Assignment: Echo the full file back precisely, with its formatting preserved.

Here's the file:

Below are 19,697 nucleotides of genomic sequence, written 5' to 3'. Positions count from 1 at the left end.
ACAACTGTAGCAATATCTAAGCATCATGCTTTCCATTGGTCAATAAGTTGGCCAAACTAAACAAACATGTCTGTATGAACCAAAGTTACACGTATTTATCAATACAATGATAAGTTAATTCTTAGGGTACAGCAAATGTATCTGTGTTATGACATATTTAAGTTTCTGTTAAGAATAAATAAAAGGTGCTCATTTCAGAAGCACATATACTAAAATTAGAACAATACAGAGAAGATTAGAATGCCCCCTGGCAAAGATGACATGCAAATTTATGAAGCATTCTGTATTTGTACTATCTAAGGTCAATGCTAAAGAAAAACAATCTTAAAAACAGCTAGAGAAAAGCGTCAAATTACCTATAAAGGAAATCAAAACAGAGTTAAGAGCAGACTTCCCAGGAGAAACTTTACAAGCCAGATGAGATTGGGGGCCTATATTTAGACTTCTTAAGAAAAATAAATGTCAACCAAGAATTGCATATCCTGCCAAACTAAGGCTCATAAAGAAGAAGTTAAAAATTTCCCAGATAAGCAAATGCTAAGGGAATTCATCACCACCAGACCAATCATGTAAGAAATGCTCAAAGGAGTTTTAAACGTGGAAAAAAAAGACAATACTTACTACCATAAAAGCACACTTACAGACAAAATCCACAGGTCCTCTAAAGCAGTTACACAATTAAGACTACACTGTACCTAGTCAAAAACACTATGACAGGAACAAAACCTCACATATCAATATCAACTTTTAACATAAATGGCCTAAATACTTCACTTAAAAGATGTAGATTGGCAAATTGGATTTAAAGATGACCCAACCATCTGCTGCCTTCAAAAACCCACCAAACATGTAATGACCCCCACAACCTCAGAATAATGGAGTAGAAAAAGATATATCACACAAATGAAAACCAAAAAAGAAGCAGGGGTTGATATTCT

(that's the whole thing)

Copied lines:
Below are 19,697 nucleotides of genomic sequence, written 5' to 3'. Positions count from 1 at the left end.
ACAACTGTAGCAATATCTAAGCATCATGCTTTCCATTGGTCAATAAGTTGGCCAAACTAAACAAACATGTCTGTATGAACCAAAGTTACACGTATTTATCAATACAATGATAAGTTAATTCTTAGGGTACAGCAAATGTATCTGTGTTATGACATATTTAAGTTTCTGTTAAGAATAAATAAAAGGTGCTCATTTCAGAAGCACATATACTAAAATTAGAACAATACAGAGAAGATTAGAATGCCCCCTGGCAAAGATGACATGCAAATTTATGAAGCATTCTGTATTTGTACTATCTAAGGTCAATGCTAAAGAAAAACAATCTTAAAAACAGCTAGAGAAAAGCGTCAAATTACCTATAAAGGAAATCAAAACAGAGTTAAGAGCAGACTTCCCAGGAGAAACTTTACAAGCCAGATGAGATTGGGGGCCTATATTTAGACTTCTTAAGAAAAATAAATGTCAACCAAGAATTGCATATCCTGCCAAACTAAGGCTCATAAAGAAGAAGTTAAAAATTTCCCAGATAAGCAAATGCTAAGGGAATTCATCACCACCAGACCAATCATGTAAGAAATGCTCAAAGGAGTTTTAAACGTGGAAAAAAAAGACAATACTTACTACCATAAAAGCACACTTACAGACAAAATCCACAGGTCCTCTAAAGCAGTTACACAATTAAGACTACACTGTACCTAGTCAAAAACACTATGACAGGAACAAAACCTCACATATCAATATCAACTTTTAACATAAATGGCCTAAATACTTCACTTAAAAGATGTAGATTGGCAAATTGGATTTAAAGATGACCCAACCATCTGCTGCCTTCAAAAACCCACCAAACATGTAATGACCCCCACAACCTCAGAATAATGGAGTAGAAAAAGATATATCACACAAATGAAAACCAAAAAAGAAGCAGGGGTTGATATTCT